Figure 2. The PMO in Company 1
The type of project developed is a new product design and it is developed, on average, ten (10) per year. The team is distributed according to their levels of experience and specialties, when several projects are being developed simultaneously. An example is when an employee who is the most experienced in a determined project will become project manager of a similar future project. In this case, the deadline that is agreed upon in the contract is prioritized.
When a project is successful, the project manager writes a report of the successful activities. Its team also attends a meeting with other departments (quality, marketing/sales and production) for discussing and sharing opinions regarding mistakes. Every project mistake and success is discussed, recorded and stored in a database created by the organization.
According to interviews employees considered their manager to be an open-minded leader regarding employees, new techniques, tools, and organizational learning methodologies.
The work team is composed of young employees who are still in school and others who frequently participate in courses and trainings offered by the organization. The employees are consistently learning new techniques and new methods for developing their activities and attempting to apply them in their organizational routine. According to the manager, new techniques and methods were developed for improving the traditional ones, such as new informational e-mails, IT programs, daily reports and others. These practices help the company to remain updated.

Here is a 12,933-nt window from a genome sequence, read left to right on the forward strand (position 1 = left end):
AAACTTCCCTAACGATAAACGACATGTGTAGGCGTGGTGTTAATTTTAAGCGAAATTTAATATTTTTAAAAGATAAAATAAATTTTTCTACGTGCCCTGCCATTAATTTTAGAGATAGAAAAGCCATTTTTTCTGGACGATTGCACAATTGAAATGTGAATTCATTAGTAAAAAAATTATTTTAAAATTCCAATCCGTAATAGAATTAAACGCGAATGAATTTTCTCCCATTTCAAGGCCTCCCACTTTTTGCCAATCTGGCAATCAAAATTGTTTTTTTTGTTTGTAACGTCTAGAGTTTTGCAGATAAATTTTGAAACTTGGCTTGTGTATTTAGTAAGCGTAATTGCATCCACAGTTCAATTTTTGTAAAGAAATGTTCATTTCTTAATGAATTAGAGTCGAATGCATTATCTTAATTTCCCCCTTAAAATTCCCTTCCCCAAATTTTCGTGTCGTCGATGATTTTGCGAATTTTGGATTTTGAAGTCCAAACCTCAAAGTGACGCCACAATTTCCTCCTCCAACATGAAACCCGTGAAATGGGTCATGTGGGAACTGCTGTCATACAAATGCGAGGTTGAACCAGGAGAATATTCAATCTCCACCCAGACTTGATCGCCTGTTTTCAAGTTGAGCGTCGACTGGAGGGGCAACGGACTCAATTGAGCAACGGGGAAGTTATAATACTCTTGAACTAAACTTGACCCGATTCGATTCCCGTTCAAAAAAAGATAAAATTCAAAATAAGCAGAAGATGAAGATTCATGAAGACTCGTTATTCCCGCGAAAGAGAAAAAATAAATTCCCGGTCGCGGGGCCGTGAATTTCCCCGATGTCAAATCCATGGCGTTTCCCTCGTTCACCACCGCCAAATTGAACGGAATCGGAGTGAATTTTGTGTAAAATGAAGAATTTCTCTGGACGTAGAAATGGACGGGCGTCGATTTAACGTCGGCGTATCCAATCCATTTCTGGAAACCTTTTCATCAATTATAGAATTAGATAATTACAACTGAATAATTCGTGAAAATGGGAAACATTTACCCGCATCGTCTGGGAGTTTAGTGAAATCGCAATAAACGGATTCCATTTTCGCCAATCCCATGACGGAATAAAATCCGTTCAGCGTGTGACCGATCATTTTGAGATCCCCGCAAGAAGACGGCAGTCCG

The company constantly invests in courses and trainings for its employees. According to the manager interviewed, the only prerequisite is that their employees have to explain their motivation for attending the sponsored course. Currently, sixteen employees are getting their MBA in project management for two reasons: first, for a better understanding and application of the knowledge acquired during the course; second because they felt the need for seeking more knowledge in order to improve their work performance. During the time of this research, others were also studying leadership, IT courses, communications and management.
Company 2 currently has 3,000 employees. The products include agricultural supplies, gym equipment, plastic containers, other pieces, hoses and pipes, and other goods.
Its PMO is located at a strategic level and directly reports to the higher management level. The department is more involved in strategic decisions of the company (see Figure 3). It encompasses the seven subsidiaries of the group, with 22 employees. Four employees work exclusively on Research and Development (R&D), and the other employees work on projects focusing on new products for meeting market demand.